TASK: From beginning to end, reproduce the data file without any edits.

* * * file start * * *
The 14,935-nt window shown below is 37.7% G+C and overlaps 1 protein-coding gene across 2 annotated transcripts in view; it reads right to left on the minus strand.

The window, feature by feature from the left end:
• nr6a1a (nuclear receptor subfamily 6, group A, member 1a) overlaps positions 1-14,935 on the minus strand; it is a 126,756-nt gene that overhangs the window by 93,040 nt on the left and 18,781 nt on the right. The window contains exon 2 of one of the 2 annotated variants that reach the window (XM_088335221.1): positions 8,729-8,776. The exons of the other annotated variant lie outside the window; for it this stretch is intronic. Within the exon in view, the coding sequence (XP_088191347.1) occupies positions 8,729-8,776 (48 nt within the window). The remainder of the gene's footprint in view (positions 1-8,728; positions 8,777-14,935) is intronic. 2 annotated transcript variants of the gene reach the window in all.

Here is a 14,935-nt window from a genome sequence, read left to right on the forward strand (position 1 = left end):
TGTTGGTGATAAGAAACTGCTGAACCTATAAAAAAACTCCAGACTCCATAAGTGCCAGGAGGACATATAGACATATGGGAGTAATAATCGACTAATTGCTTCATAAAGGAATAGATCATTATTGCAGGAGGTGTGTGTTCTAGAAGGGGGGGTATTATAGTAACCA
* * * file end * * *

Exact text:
The 14,935-nt window shown below is 37.7% G+C and overlaps 1 protein-coding gene across 2 annotated transcripts in view; it reads right to left on the minus strand.

The window, feature by feature from the left end:
• nr6a1a (nuclear receptor subfamily 6, group A, member 1a) overlaps positions 1-14,935 on the minus strand; it is a 126,756-nt gene that overhangs the window by 93,040 nt on the left and 18,781 nt on the right. The window contains exon 2 of one of the 2 annotated variants that reach the window (XM_088335221.1): positions 8,729-8,776. The exons of the other annotated variant lie outside the window; for it this stretch is intronic. Within the exon in view, the coding sequence (XP_088191347.1) occupies positions 8,729-8,776 (48 nt within the window). The remainder of the gene's footprint in view (positions 1-8,728; positions 8,777-14,935) is intronic. 2 annotated transcript variants of the gene reach the window in all.

Here is a 14,935-nt window from a genome sequence, read left to right on the forward strand (position 1 = left end):
TGTTGGTGATAAGAAACTGCTGAACCTATAAAAAAACTCCAGACTCCATAAGTGCCAGGAGGACATATAGACATATGGGAGTAATAATCGACTAATTGCTTCATAAAGGAATAGATCATTATTGCAGGAGGTGTGTGTTCTAGAAGGGGGGGTATTATAGTAACCA